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Christianity in schools: whose history?

Tuesday, 5 Nov 2013

Loaves and fishes on Staff and Scrip, Dr John Dunn First posted on Tuesday, 18 December 2012 at 20:11








The teaching of Christianity can be "incoherent" or "too stereotypical", an academic leading a project to improve lessons in English schools has said.

Lessons can lack "intellectual development", said Dr Nigel Fancourt of Oxford University.

His comments follow a poll finding widespread support in England for teaching about Christianity in schools.

Almost two-thirds (64%) of adults questioned for Oxford University agreed pupils must know about Christianity to understand English history.
Christianity 'needed'

Some57% of 1,832 adults polled agreed that learning about Christianity was essential for children to understand English culture and way of life and44% said more attention should be given to its teaching.


More than half (58%) said it was important for children to know about the history of Christianity, major Christian festivals (56%) and how it distinguishes right from wrong (51%).

The poll is part of a project to help schools teach the faith in a more rigorous way. Researchers from Oxford's department of education say their focus on Christianity stems from a legal requirement that English schools should reflect the fact that Christianity is the country's main religious tradition.

This means that Christianity "will probably be the only religion that pupils study throughout their schooling. It is treated in the same way as other religions but studied more frequently", said Dr Fancourt.

But the emphasis on Christianity in religious education (RE) lessons does not mean that teaching is always "challenging and vibrant" say the researchers.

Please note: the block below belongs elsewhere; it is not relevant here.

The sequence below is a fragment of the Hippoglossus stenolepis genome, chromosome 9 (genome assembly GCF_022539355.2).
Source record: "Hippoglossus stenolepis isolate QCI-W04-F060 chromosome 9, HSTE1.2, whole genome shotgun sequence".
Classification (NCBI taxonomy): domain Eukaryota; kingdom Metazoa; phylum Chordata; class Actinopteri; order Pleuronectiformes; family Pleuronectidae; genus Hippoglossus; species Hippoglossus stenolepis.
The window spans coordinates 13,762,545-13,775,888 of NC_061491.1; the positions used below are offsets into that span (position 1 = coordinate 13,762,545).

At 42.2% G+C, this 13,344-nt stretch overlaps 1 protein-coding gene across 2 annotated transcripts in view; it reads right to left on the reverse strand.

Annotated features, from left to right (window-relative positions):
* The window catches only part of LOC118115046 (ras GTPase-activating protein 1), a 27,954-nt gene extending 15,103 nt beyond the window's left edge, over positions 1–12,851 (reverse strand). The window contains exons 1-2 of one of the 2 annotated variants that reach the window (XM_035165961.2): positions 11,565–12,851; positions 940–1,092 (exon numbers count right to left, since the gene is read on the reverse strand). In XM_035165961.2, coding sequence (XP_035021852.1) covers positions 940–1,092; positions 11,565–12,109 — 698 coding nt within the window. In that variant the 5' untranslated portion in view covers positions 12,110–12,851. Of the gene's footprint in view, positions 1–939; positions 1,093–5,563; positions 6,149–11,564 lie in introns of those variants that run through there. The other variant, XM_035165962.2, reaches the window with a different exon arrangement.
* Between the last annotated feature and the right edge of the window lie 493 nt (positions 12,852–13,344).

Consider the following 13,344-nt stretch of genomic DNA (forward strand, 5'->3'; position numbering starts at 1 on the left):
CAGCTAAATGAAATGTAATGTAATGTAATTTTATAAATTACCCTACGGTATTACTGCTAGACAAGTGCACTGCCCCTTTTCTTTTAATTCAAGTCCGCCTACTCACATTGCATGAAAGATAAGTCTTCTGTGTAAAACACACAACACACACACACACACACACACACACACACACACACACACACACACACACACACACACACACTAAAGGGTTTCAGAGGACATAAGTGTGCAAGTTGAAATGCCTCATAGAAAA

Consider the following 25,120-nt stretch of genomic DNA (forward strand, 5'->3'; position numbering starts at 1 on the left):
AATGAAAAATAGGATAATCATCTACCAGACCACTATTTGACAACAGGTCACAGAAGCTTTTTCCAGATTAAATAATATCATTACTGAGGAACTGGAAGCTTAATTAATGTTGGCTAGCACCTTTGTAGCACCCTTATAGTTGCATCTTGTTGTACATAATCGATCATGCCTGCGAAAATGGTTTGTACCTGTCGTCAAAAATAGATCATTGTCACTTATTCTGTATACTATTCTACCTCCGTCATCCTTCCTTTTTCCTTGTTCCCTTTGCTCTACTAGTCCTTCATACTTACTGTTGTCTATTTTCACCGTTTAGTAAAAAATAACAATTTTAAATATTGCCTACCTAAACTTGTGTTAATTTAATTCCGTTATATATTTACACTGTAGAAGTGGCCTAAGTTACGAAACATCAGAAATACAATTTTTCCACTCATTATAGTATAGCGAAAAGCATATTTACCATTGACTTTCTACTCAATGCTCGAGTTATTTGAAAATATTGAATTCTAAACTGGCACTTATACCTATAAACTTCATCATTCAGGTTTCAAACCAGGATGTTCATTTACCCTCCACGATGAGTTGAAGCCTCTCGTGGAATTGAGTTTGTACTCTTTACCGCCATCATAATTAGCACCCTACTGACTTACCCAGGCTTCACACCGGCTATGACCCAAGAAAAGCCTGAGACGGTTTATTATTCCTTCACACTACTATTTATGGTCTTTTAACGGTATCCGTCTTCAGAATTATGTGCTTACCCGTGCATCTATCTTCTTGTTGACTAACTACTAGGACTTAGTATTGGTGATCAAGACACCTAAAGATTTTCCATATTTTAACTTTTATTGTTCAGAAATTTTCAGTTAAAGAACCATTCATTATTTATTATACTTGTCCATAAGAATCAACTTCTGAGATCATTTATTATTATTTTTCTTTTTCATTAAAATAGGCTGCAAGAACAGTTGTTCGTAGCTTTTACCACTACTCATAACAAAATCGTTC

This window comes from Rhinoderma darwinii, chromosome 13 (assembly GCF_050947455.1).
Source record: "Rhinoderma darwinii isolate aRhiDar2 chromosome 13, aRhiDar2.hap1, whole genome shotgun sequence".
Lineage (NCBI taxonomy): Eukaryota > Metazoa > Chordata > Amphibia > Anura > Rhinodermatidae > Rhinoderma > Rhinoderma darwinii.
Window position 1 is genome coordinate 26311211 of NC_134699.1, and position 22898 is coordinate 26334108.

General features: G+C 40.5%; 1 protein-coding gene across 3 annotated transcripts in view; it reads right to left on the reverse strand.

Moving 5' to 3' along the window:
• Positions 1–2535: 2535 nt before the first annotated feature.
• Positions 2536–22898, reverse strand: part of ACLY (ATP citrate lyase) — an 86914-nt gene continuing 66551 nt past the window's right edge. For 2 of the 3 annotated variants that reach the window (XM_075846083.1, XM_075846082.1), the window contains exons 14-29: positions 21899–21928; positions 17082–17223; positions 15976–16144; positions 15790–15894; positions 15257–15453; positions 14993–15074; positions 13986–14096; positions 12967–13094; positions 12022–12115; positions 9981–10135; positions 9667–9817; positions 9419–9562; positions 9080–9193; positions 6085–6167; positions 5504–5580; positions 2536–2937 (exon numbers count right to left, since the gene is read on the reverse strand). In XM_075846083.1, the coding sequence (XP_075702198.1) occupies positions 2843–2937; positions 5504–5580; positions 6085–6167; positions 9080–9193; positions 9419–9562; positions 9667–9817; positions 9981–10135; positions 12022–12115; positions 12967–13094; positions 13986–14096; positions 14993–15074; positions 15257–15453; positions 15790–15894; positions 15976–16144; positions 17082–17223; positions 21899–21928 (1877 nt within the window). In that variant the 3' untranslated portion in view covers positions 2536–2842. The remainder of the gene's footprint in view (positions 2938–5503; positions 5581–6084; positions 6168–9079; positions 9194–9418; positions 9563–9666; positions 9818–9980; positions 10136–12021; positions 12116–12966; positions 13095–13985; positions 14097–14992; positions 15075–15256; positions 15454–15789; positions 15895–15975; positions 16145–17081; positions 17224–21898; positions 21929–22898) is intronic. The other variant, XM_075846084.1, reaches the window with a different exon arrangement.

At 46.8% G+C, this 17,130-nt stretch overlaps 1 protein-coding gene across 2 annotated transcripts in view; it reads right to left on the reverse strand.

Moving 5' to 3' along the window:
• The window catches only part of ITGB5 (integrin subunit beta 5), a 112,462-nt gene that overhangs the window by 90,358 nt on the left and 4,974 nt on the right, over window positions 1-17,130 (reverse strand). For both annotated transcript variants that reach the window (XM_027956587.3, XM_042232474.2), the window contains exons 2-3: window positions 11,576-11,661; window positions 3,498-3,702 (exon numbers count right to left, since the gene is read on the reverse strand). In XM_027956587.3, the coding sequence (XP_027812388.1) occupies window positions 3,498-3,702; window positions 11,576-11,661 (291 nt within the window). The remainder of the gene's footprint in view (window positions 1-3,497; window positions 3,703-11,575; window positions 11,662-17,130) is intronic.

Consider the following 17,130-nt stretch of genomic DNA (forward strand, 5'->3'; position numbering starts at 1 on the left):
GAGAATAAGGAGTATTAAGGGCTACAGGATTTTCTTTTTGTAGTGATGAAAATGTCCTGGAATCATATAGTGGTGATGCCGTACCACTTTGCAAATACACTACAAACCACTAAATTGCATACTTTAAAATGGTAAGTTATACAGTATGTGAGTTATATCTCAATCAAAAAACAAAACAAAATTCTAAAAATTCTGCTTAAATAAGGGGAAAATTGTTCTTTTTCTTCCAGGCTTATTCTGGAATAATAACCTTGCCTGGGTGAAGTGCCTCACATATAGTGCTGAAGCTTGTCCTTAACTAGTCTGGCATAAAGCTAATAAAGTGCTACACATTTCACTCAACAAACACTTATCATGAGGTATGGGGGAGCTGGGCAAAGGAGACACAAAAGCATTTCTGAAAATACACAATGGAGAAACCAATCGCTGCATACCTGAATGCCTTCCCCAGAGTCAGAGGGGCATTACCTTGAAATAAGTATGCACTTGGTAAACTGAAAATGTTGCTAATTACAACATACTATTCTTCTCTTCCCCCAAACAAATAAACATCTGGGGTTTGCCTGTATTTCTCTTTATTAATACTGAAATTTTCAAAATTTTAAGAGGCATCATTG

Dr Fancourt said that some teaching was overly focused on faith or moral development.

For example he said a lesson on the Bible story of Jesus feeding the 5,000 could become "an exhortation to share your picnic rather than a discussion of whether miracles really happen or what significance they have for Christians today: for example those who say they have been miraculously healed or pray for healing".

The opposite side of the coin is teachers who are nervous about tackling Christianity as a subject in case it is considered evangelising, say the researchers.

The team are working on a free web-based introduction to teaching Christianity which is aimed at trainee primary teachers. It should be available by September 2013.

We will follow the project’s development and keep you informed. We agree that a knowledge of Christianity in Britain is key to an appreciation of history. The question is - whose history? The old ‘Whig’ chronology won’t do. History from Catholic recusant and non-conformist standpoints must be offered, as well as the Church of England’s story, otherwise the historical picture will be distorted.

Report: John Dunn.







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